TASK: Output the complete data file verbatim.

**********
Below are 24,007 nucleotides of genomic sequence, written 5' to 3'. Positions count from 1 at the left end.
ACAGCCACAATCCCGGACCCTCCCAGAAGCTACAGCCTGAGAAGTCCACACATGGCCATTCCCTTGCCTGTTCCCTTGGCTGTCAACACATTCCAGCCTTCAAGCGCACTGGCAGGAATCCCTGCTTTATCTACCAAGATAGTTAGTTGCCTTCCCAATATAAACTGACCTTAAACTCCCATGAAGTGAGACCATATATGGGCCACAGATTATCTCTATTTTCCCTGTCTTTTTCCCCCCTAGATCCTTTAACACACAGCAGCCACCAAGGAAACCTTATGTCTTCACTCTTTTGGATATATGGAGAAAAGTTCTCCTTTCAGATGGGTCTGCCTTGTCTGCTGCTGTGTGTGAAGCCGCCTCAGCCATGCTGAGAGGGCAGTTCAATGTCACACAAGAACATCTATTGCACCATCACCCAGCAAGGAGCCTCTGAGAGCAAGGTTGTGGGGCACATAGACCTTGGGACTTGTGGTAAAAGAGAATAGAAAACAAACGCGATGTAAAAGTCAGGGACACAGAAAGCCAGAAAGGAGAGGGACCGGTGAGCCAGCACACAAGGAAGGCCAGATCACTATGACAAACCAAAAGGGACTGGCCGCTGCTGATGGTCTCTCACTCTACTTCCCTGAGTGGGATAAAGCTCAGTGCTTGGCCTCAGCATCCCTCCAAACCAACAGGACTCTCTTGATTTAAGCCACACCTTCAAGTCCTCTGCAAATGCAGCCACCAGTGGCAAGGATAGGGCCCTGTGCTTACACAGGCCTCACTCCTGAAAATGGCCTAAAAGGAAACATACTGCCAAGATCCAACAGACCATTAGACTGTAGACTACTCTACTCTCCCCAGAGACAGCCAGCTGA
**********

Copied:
Below are 24,007 nucleotides of genomic sequence, written 5' to 3'. Positions count from 1 at the left end.
ACAGCCACAATCCCGGACCCTCCCAGAAGCTACAGCCTGAGAAGTCCACACATGGCCATTCCCTTGCCTGTTCCCTTGGCTGTCAACACATTCCAGCCTTCAAGCGCACTGGCAGGAATCCCTGCTTTATCTACCAAGATAGTTAGTTGCCTTCCCAATATAAACTGACCTTAAACTCCCATGAAGTGAGACCATATATGGGCCACAGATTATCTCTATTTTCCCTGTCTTTTTCCCCCCTAGATCCTTTAACACACAGCAGCCACCAAGGAAACCTTATGTCTTCACTCTTTTGGATATATGGAGAAAAGTTCTCCTTTCAGATGGGTCTGCCTTGTCTGCTGCTGTGTGTGAAGCCGCCTCAGCCATGCTGAGAGGGCAGTTCAATGTCACACAAGAACATCTATTGCACCATCACCCAGCAAGGAGCCTCTGAGAGCAAGGTTGTGGGGCACATAGACCTTGGGACTTGTGGTAAAAGAGAATAGAAAACAAACGCGATGTAAAAGTCAGGGACACAGAAAGCCAGAAAGGAGAGGGACCGGTGAGCCAGCACACAAGGAAGGCCAGATCACTATGACAAACCAAAAGGGACTGGCCGCTGCTGATGGTCTCTCACTCTACTTCCCTGAGTGGGATAAAGCTCAGTGCTTGGCCTCAGCATCCCTCCAAACCAACAGGACTCTCTTGATTTAAGCCACACCTTCAAGTCCTCTGCAAATGCAGCCACCAGTGGCAAGGATAGGGCCCTGTGCTTACACAGGCCTCACTCCTGAAAATGGCCTAAAAGGAAACATACTGCCAAGATCCAACAGACCATTAGACTGTAGACTACTCTACTCTCCCCAGAGACAGCCAGCTGA